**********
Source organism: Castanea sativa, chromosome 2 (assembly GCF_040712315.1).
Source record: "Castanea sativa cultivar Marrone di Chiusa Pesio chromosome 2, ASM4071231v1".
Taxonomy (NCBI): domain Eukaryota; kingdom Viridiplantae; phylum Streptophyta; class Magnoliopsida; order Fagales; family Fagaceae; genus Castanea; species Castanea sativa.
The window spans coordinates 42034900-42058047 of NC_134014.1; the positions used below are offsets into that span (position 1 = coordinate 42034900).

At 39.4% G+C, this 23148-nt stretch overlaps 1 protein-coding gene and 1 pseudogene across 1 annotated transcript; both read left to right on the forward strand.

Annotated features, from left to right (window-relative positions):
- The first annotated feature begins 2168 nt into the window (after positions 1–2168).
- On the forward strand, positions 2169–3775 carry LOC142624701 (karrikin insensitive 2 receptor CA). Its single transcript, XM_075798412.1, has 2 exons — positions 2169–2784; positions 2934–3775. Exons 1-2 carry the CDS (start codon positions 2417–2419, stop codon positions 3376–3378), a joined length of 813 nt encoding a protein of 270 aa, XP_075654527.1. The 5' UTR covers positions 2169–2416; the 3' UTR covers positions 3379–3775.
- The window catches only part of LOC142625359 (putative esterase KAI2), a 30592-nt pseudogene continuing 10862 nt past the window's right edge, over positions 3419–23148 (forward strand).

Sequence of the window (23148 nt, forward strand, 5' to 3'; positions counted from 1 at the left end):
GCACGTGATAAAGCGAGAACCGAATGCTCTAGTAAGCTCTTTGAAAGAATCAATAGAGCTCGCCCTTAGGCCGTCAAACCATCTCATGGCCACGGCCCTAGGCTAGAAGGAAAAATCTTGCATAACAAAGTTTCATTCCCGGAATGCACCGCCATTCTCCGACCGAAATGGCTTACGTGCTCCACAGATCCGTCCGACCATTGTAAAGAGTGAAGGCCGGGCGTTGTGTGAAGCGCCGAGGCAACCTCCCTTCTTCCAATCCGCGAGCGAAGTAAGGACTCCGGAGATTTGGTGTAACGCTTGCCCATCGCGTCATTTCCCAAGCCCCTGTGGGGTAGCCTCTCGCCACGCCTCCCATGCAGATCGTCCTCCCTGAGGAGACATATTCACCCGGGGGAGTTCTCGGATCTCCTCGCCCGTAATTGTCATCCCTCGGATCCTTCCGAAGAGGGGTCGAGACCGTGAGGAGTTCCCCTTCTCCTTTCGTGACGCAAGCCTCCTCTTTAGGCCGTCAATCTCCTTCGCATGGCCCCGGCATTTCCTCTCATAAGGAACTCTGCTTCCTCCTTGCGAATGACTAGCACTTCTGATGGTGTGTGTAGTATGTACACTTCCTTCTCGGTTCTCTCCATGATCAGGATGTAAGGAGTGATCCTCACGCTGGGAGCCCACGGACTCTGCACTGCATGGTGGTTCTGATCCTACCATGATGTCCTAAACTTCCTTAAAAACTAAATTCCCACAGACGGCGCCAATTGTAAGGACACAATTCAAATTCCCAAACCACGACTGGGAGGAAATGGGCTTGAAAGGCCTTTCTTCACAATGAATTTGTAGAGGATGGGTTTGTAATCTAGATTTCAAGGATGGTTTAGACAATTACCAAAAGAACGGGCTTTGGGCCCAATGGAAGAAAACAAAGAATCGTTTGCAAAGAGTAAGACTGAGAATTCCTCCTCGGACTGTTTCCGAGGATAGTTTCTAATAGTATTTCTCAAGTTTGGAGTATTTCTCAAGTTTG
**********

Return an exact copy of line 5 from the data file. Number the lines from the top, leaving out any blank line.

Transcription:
At 39.4% G+C, this 23148-nt stretch overlaps 1 protein-coding gene and 1 pseudogene across 1 annotated transcript; both read left to right on the forward strand.